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October 24, 2012
Cisco Going After “Multi-modal” User Experiences In "Cloud" Communications
Cisco is moving aggressively to emphasize end-user benefits, rather than just IT cost-savings, as organizations are shifting their business and communications applications to public, private, and hybrid “clouds.” At their recent big conference of analysts, channel partners, and consultants in L.A., the marketing emphasis was focused on “end user experiences.” Although Cisco highlights “collaboration” as the operational epitome of their networking technology benefits, they really are going after all types of business interactions that UC flexibility supports. That includes both people contacts as well as automated business applications
As noted by my colleague, Blair Pleasant, in her report on the Cisco show, since 95% of Cisco sales are done by channel partners, presentations by several partners at the conference stressed the fact that business management, not IT, is setting the priorities for implementing new forms of business communications and application automation. With growing interest in hosted, “cloud”-based applications, this trend will only increase even further in the future.
Separation of Church and State
What was not discussed very much was the impact of mobility and UC-enablement on individual end users, both inside an organization, as well as external customers and business partners. While desktop activities, including laptops, can benefit from UC integrations, the real demand for UC flexibility will come from those individual mobile users whose needs will constantly change dynamically. As “BYOD” policies, coupled with mobile access to “cloud” applications, replace or supplement traditional desktop activities, the role and responsibilities of the organization vs. that of the individual end user for controlling device usage activities will also change significantly.
When we talk about individual “end user,” we now have to include consumers/customers, who are all now able to access online applications from their personalized smartphones and tablets, and therefore can do things directly by themselves without necessarily going through a call center agent. To me, that will prove to be the biggest driver for flexible UC-enablement and self-service applications to any organization, large or small.
However, we need to separate what the “church” (organization) controls from what the “state” (end users) controls. Obviously, there will be “different strokes for different folks” when it comes to the options for different end users. Across the board, access to information and applications can now be selectively controlled by the organization to authorized end users, but communication access with people must be controlled by the individual end users, either as contact initiators or as contact recipients. The exception to the latter is a customer contact center environment, where customer-facing agents must make themselves available on a scheduled basis.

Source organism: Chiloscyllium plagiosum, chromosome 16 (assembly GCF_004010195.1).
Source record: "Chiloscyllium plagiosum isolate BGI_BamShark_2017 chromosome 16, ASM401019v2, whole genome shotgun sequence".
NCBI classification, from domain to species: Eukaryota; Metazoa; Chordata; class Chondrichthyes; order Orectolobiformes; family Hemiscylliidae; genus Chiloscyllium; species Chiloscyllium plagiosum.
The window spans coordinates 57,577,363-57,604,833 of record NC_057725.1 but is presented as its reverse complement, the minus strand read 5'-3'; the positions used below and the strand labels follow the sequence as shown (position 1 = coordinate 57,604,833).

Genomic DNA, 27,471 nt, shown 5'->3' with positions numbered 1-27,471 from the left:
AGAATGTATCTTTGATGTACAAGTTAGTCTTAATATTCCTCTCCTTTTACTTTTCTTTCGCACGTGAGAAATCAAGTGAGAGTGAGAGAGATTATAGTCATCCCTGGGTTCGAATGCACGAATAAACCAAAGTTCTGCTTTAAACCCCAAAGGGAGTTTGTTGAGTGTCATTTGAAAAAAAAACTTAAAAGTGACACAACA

“BYOD” Will Need “BYON” Connectivity To “Cloud” Applications (“BYOA”)
Just as end users get to choose their own mobile devices for both business and personal contacts and applications, they will also have to have access to any type of network connection associated with their choice of mobile application. While in the past, cell phones required carrier services and cell towers for off-premise voice connections coverage, new multi-modal smartphones and tablets are creating greater demand for lower-cost, local Wi-Fi networks for for both information and people access. Although enterprise organizations may still provide their own premise-based Wi-Fi facilities for this purpose, the real world of BYOD users now must include consumers who can now exploit online access to customer self-services and live assistance.
To accommodate internal workers who need inexpensive mobile connections, new service providers, like iPass, are offering global, “cloud”-based, Wi-Fi services to organizations to control and manage all their mobile business contacts. For interesting insights on mobile work usage, check out iPass's recent end-user global study.
As business applications logically move into the clouds for increased mobile and remote access, UC enablement will also be there to support end user needs for greater flexibility in user interfaces for all forms of communication and information access via their multi-modal smartphones and tablets.
Note: I didn’t even mention the important need for “dual persona” controls (software clients) to separate personal and business usage on an end user’s BYOD mobile device!